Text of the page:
He said: "I was looking for something to get my teeth into - something a bit like Apple. I take more risks than the average person so I told my friends about Bitcoins. When I started the price fell from PS600 or PS700 to PS70.

"I remember sitting around a table in the pub with my mates and saying, 'I know it doesn't look good but if you have any money to invest now is the time.'" The entrepreneur added: "In the early days people thought it would only be drug dealers that were interested - it had that stigma attached which isn't the case.

"It is part of the system but people have to take that, it's the same as when people use GBP."

Such warnings, and concerns about criminals using the currency for money laundering, have prompted calls for the use of Bitcoin to become more regulated.

In the meantime, with such a sudden spike in users, Simon's biggest concern lies with keeping up with demand.

He said: "I'm almost not able to supply to demand.

"We might be in for a bit of a rollercoaster but as long as people can keep their emotion in check they will be fine.

"The future is difficult to predict, it's a beast in its own right."

As well as those using Bitcoin ATMs for small investments or one-off trades, others in Wales have used it to make their fortune.

A property developer and investor by trade, Adrian Hibbert started investing in the digital currency in 2015 when he bought about $100,000 of Bitcoin mining programmes.

Adrian, who is originally from the Rhondda but now lives in Cardiff Bay, claims that pot is worth about $7.9m (PS7m) in cryptocurrency.

He said: "I missed the early days of it in 2009, but by 2015 I started to see the trend appear online.

"I made around PS1m from property which is my favourite market. It was good times.

"But property comes with its downsides - tenants trashing the place, people gazumping you, solicitors, estate agents. Everyone adds to it."

He added: "I've earned more in two years using Bitcoin than I did over 20 years in property."

But despite the raft of success stories, financial experts warn Bitcoin gains are unsustainable, pointing to the volatiliy in its value over the past eight years.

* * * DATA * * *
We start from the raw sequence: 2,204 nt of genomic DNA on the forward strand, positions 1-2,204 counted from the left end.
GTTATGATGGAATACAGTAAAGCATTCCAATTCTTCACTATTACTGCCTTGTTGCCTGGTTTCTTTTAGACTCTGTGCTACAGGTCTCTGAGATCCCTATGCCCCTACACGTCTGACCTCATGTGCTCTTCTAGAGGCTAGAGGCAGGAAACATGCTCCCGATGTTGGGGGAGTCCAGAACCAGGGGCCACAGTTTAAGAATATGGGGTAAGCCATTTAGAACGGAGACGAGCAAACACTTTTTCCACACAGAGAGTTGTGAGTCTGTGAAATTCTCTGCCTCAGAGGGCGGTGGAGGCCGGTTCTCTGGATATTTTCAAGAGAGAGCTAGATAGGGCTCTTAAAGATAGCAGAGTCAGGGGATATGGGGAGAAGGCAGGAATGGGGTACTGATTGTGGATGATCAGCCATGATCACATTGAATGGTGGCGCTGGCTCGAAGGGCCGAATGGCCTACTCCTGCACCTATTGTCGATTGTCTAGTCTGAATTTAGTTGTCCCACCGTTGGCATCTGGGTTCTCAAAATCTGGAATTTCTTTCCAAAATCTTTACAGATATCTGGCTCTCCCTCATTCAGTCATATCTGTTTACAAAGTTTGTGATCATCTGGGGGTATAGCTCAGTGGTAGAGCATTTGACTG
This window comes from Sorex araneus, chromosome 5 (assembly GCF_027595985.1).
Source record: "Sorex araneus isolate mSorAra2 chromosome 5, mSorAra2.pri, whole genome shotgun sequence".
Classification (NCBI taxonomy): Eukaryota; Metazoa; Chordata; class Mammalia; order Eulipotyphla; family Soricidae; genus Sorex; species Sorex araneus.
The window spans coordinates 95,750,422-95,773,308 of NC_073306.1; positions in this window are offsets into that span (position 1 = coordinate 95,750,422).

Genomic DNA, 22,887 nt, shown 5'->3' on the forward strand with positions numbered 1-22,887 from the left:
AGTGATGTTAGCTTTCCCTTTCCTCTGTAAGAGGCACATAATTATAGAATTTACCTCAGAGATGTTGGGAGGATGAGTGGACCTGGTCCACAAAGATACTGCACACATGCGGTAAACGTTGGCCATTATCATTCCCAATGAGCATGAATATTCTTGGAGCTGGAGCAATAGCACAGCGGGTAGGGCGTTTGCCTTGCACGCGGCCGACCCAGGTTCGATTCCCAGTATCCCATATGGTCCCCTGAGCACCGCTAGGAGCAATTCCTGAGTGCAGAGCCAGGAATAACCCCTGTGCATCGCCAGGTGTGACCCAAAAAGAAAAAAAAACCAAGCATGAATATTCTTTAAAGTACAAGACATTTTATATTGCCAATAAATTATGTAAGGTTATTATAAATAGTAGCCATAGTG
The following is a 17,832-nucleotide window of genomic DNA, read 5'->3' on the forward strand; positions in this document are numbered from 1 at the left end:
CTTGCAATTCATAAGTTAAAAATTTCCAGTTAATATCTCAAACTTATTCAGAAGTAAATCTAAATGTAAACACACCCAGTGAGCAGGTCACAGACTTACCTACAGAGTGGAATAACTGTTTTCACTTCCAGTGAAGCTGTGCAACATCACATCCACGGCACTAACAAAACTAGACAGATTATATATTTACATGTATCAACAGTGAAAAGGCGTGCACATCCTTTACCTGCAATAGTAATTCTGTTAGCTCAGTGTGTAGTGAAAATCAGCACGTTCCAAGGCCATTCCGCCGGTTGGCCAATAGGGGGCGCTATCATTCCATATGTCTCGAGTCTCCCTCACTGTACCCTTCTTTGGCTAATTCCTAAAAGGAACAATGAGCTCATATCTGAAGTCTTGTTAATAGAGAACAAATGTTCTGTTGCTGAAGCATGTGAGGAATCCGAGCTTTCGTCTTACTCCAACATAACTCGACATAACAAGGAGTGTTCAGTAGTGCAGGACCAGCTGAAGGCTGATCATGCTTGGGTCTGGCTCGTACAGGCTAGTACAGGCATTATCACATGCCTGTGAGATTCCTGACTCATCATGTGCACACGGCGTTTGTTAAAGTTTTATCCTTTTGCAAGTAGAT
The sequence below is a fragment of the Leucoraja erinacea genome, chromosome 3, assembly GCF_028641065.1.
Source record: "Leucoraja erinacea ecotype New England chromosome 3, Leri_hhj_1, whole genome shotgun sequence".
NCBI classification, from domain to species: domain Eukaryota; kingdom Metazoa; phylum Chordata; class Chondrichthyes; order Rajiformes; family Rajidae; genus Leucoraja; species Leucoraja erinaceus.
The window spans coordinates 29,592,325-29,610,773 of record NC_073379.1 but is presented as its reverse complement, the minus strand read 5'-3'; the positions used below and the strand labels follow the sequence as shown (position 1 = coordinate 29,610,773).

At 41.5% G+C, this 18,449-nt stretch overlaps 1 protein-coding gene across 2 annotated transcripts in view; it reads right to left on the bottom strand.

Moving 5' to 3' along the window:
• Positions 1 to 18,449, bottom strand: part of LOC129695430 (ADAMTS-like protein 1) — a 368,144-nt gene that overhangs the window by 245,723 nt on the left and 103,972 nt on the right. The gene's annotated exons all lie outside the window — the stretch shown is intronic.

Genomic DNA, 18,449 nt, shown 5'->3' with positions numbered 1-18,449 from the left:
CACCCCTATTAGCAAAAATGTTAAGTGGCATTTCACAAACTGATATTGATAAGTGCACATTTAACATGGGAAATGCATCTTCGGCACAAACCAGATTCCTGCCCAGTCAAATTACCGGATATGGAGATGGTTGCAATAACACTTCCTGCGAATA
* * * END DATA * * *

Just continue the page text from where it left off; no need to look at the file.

Financial journalist and Money Saving Expert founder Martin Lewis has warned that while the Bitcoin value may continue to rise there is a "decent chance" it is also a bubble which could soon burst.

On his personal blog he writes: "It may be that this speculative rise will continue, which means if you put your money in now you will make a fortune.

"On the other hand, as we've seen often in history - whether it's the canal mania of the 18th century or the first internet boom - this could just be a tulip bubble, and soon to burst."

Jamie Dimon, CEO of America's biggest bank JP Morgan, made Bitcoin value fall by 6% in September after saying he would fire anyone in the company found to be using the currency.

Describing the currency as a "fraud", he predicts people will "pay the price" with a currency so reliant "on what other guys will pay for it".

What is Bitcoin? BITCOIN is a form of electronic money that is not controlled by the bank.

Bought and sold online, it can be used in some shops, with more and more shops now accepting it.

In 2010, it was worth the equivalent of $0.39.

Thanks to its meteoric rise it's now more than $17,000 for the same amount.

It has now become the biggest financial bubble in history.

But there is only a fixed amount available - so only 21 million bitcoins will ever be created to protect their value.

It is thought that around 16 million are now in existence.

Like regular currency you can also own part of a bitcoin, but instead of breaking down into pence each coin can be divisible into one hundred million parts.

Once bought they are stored in a bitcoin wallet, which can exist in an online cloud, computer or even linked to bank accounts.

To get involved you can either buy the money through a broker with regular currency or "mine" your own.

For those who are more techsavvy, this involves downloading a computer programme to solve increasingly hard mathematical equations - with a single unit created once this is done.

The mined Bitcoins can then be sold for cash.
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Publication:South Wales Echo (Cardiff, Wales)
Date:Dec 16, 2017
Words:1457